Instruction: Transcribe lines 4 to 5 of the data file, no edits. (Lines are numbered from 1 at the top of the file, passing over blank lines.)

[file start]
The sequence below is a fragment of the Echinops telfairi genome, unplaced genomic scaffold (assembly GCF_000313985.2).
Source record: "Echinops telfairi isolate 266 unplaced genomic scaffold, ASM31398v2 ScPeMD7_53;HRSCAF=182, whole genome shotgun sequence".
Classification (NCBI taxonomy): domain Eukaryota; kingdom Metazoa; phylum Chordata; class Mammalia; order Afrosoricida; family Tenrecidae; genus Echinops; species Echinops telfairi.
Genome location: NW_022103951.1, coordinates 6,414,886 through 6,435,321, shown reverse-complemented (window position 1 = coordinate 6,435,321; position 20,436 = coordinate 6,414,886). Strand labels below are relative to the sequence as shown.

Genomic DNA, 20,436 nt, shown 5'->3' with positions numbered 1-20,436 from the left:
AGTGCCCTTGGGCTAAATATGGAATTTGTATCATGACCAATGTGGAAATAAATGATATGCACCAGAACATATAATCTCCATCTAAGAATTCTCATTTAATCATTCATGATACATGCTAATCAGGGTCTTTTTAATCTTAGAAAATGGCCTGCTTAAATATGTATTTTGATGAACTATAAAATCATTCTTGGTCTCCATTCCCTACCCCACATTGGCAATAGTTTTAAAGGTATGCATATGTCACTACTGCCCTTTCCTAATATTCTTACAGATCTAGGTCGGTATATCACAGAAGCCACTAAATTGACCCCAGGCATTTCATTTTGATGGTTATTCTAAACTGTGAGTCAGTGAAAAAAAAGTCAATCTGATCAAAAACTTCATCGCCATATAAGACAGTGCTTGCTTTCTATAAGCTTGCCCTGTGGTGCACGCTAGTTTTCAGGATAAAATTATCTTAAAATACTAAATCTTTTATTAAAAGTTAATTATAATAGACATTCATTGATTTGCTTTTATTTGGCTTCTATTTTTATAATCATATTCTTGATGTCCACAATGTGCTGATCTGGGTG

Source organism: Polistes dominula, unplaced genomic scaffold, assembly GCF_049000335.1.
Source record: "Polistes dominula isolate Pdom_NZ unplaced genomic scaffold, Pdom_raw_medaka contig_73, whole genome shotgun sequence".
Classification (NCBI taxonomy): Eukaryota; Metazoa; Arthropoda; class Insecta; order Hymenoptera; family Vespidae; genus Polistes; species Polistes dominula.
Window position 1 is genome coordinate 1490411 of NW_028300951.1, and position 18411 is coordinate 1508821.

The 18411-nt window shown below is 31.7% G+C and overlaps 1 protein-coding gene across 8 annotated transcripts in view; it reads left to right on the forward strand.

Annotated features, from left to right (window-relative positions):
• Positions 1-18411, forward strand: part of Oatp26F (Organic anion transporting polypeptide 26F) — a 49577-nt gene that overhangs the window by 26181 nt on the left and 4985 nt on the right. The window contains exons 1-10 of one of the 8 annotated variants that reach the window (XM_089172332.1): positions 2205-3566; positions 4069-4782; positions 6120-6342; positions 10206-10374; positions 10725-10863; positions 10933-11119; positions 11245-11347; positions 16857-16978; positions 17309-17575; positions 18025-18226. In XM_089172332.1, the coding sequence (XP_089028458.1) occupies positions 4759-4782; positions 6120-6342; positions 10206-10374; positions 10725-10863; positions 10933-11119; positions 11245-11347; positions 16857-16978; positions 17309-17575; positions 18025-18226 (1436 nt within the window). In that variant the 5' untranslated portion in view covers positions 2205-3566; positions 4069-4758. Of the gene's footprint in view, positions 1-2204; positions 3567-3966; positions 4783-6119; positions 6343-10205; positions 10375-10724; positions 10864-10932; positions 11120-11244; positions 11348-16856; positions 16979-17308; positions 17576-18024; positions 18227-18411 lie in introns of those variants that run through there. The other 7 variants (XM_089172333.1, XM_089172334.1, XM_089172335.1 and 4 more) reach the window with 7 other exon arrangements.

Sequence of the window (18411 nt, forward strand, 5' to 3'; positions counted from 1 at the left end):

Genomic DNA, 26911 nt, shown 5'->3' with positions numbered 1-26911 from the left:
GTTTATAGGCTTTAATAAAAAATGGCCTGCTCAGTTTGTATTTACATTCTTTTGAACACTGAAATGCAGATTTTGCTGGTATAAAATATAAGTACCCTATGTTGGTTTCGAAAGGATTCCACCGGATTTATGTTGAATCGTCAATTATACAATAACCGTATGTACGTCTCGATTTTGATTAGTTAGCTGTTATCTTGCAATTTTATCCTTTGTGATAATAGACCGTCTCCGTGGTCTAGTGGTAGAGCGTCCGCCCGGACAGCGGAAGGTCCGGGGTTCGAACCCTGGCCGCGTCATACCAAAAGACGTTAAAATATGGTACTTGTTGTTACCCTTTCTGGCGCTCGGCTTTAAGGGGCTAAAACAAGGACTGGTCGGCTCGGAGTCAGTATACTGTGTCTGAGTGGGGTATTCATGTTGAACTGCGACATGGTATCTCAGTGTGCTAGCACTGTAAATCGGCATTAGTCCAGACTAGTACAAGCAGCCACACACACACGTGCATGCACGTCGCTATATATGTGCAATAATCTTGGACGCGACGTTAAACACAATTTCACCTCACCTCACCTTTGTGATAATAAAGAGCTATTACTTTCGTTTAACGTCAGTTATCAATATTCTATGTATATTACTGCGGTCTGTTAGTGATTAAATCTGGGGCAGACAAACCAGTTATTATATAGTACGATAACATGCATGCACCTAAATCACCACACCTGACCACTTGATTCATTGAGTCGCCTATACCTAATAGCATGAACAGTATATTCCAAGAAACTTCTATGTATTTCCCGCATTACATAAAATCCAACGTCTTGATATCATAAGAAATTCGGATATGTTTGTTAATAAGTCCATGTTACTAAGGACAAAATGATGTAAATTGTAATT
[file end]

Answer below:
Genome location: NW_022103951.1, coordinates 6,414,886 through 6,435,321, shown reverse-complemented (window position 1 = coordinate 6,435,321; position 20,436 = coordinate 6,414,886). Strand labels below are relative to the sequence as shown.

Genomic DNA, 20,436 nt, shown 5'->3' with positions numbered 1-20,436 from the left: